logFaces – Enterprise Logging Suite

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News: logFaces – Enterprise Logging Suite

  1. logFaces – Enterprise Logging Suite (10 messages)

    Built on top of Apache Logging Services, logFaces is addressed to system integrators, testers, field support and developers. Here are the main features at a glance: • Out-of-the-box log server • Centralized log data sink; many sources, one storage, one point of access • Multiple remote users and personalized environment. • Native and simple user interface (based on Eclipse RCP) • No more hassle with log files; make them yourself as you like it and when you need them • Too much log? Slice it, cut it and view the relevant data in real-time • Find problems quickly (you define what the problem is) • Query and drill down • Schedule and receive log data reports by e-mail • Easy integration with existing systems • Currently available for Windows (win32) and Linux (gtk x86) • Light personal viewer-only edition available. For more information go to http://www.moonlit-software.com

    Threaded Messages (10)

  2. Now I have seen it all.
  3. Integration[ Go to top ]

    Can I use it with slf4j, common-logging, and log4j, all in the same webapp? We like to use as many logging layers as we can for...umm...flexibility, yeah, that's it. (In reality, I understand that this is a network logging server and as such has a completely different set of requirements, but I wanted to get the "complain about too many logging choices" comment out of the way.)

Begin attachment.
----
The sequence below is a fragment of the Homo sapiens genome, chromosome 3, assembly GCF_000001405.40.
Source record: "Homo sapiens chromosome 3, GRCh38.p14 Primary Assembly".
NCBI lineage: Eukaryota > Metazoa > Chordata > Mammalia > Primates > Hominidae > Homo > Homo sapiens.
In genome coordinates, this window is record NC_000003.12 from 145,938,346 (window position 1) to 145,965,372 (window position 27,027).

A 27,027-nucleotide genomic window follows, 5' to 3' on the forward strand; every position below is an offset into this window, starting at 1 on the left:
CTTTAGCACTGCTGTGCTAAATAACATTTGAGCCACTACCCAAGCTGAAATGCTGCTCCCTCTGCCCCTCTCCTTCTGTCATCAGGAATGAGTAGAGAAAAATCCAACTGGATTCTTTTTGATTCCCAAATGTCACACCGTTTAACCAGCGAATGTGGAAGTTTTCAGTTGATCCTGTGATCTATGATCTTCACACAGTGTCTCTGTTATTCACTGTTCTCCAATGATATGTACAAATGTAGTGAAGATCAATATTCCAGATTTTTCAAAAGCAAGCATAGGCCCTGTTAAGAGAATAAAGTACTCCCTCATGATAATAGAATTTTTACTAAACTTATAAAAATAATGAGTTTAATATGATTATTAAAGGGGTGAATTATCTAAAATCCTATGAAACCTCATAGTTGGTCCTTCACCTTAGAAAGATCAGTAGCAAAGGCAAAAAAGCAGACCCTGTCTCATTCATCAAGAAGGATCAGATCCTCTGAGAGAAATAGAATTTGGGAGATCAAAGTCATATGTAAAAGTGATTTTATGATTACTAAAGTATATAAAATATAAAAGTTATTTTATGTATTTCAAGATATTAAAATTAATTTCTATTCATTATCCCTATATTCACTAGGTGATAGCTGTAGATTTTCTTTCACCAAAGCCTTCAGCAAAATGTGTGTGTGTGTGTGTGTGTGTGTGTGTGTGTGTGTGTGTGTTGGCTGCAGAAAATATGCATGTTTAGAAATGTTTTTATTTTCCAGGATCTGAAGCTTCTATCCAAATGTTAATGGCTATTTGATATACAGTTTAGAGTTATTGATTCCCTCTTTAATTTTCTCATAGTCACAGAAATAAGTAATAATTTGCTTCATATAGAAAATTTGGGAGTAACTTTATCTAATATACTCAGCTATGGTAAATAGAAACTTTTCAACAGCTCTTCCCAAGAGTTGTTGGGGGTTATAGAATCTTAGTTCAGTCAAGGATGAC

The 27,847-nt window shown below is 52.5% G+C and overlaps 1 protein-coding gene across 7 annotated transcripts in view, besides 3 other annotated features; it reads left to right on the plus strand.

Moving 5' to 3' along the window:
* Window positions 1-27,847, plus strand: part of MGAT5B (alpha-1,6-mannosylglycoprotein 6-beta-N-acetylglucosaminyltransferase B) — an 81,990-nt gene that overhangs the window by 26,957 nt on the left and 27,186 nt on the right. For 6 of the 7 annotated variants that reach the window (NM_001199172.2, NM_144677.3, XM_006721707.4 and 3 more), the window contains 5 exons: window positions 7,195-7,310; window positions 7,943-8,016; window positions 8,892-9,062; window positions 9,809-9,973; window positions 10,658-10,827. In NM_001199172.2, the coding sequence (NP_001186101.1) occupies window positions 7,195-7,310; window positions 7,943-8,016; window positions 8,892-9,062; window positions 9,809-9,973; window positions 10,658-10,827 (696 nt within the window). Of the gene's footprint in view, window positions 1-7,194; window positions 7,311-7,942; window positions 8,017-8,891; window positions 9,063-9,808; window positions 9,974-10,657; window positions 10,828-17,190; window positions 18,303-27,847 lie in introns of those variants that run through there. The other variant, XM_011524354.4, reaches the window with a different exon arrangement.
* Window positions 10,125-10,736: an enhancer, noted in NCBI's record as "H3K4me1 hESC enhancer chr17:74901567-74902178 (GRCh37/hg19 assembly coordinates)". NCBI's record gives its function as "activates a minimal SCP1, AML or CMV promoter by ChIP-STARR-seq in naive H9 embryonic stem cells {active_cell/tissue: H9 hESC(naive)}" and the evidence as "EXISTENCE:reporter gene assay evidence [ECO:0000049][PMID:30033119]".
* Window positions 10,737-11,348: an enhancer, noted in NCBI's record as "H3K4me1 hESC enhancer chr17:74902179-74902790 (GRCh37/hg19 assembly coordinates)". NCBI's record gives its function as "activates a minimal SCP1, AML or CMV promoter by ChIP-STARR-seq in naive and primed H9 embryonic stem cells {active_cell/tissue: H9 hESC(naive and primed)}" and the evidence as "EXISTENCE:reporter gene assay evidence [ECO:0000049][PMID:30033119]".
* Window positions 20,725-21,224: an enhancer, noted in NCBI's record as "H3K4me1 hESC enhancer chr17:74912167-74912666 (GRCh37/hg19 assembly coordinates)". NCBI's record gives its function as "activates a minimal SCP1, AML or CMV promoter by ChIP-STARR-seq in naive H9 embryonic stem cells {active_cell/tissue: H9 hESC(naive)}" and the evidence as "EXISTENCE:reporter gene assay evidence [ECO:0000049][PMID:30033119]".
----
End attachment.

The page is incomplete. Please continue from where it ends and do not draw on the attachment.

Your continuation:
4. sure..[ Go to top ]

    Can I use it with slf4j, common-logging, and log4j, all in the same webapp? We like to use as many logging layers as we can for...umm...flexibility, yeah, that's it.

    (In reality, I understand that this is a network logging server and as such has a completely different set of requirements, but I wanted to get the "complain about too many logging choices" comment out of the way.)
    Yes, you can use slf4j and commons-logging, these are just an adapters (or facades, whatever ppl call them). Down the road what we need to happen is that your log statements go through conventional log4j socket appenders - either TCP or UDP. And yes, it will work with web apps. With logFaces you could actually differentiate one web application log stream from the other.